There is nothing new about the concept of vocoders–in fact they have been around since WWII. The core function of a vocoder was to analyze the human voice and recreate it electronically. The voice is a complex sound generating device, and consists of a frequency and amplitude-controlled oscillator known as the larynx, and a set of tone filters, i.e. nasal cavity, mouth and throat. The first thing to do when designing a similar system is to take these individually simple devices and translate them into a block schematic form. Thus a chain may be visualized whose components can be separately converted into discrete circuits-so the larynx becomes a VCO (voice controlled oscillator) coupled with a noise generator, the controlling source being (in synthesizer terms) a DC signal derived from a voicing detector. The final stage would be a multistage voltage – controlled filter bank. Gradually a new picture emerges: we now have in block form the basis for a simple voice synthesizer. So what?

Not so fast! The dawn of electronic music (early eighties) introduced a unique breed of analogue synthesizers that made the hairs of every known musician literally stand on end. The voice synthesizer was now a reality. The vocoder sound was being produced by instruments like the VC10 by Korg, the EMS by MOOG and Syntovox 221. These instruments were able to take any sound and blend its harmonic quality onto another signal. The end result was a single sound with characteristics of both sounds. The percussive and tonal qualities of the modulator were applied to the final carrier signal.

Now a new revolution has begun. The familiar awe inspiring sound has returned to the scene with a little help from OPCODE. They have rekindled and introduced a new face of the vocoder symposium. OPCODE has released a vocoder that installs on a few megabytes of hard drive space and can modulate just about everything except your coffee.

It is obviouse that Opcodes success with the Studio Vision and Studio Vision Pro line of products didn’t stop there. The release of this breakthrough plug-in reinforces OPCODES understanding of the industry and brings the familiar OPCODE quality to a new plateau. The next step maybe to introduce a suite of Web enabled plug-ins, who knows?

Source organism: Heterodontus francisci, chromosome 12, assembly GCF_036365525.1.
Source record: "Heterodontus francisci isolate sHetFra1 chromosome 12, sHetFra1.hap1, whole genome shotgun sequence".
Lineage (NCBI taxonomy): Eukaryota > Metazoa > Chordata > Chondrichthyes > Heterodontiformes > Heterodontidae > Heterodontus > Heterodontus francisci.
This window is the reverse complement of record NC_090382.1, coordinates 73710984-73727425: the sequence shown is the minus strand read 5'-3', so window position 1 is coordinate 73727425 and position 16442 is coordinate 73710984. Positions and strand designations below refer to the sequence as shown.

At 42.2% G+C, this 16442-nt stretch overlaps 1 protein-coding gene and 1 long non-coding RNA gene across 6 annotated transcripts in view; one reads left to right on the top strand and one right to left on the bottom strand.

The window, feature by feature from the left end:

fusion:Vocode doesn’t require you to be an audio file. “The proof is in the pudding” as it is clear in the final processed carrier signal. fusion:VOCODE clearly pervades the fear of the “learning curve” by merely providing a well designed and easy-to-use interface.

fusion:Vocode’s user interface is fresh and clean. The knobs can be manipulated simply by a click and drag. An option to set parameters numerically is also available for those precise transactions. Different host applications spawn variations in the mixer interface but not enough to confuse.

 OPCODE fusion:VOCODE mixer control panel

Choosing the sound elements to modulate and fuse couldn’t be any easier. The on-board synthesizer engine can create classic analog carrier waveforms. By clicking on a miniature keyboard to make any note or chord to confirm the final signal to the key of your finished musical score. fuson:VOCODE allows you to choose your own carrier waveform by loading an audio file from your hard disk. The CD-ROM contains an interesting collection of looped samples to fuse and manipulate. The unique Emphasis and Depth features far surpass the controls of an analog vocoder. Dial-in the filters and carrier wave for a more intense “vocode” sound.

fusion:VOCODE has a powerful preview function which allows you to tweak the parameters as it recalculates the vocoded waveform in real-time. However, auditioning the sounds and hear the results isn’t instaneous. This really depends on the processing power of your computer. Virtual Urth ran tests and found that a 10MB file took 3 minutes to process on a P133 with 72MB RAM. Not unbearable and certainly not a reason enough to go out buy the product.

Furtermore, you can store two alternate settings as Setup A and B, then switch between them, arriving at a sound quickly. Save unique settings into a popup preset menu for easy access in the future.

The “Lo-Fi” button gives an authentic retro effect and makes previews much faster on slower CPUs. OPCODE provides a complement of controls for mixing and precisely tailoring the vocoding effect to taste, topped off with a 5-band tone control makes fusion:VOCODE a truly complete tool.

With a little experimentation you’ll soon be creating sounds that even a trusty old Korg VC10 only dreamed of ever being able to produce. Go, go now and buy this, find out what you’re missing.

In 1998, Opcode was bought by Gibson Guitar Corporation. Development on Opcode products ceased in 1999

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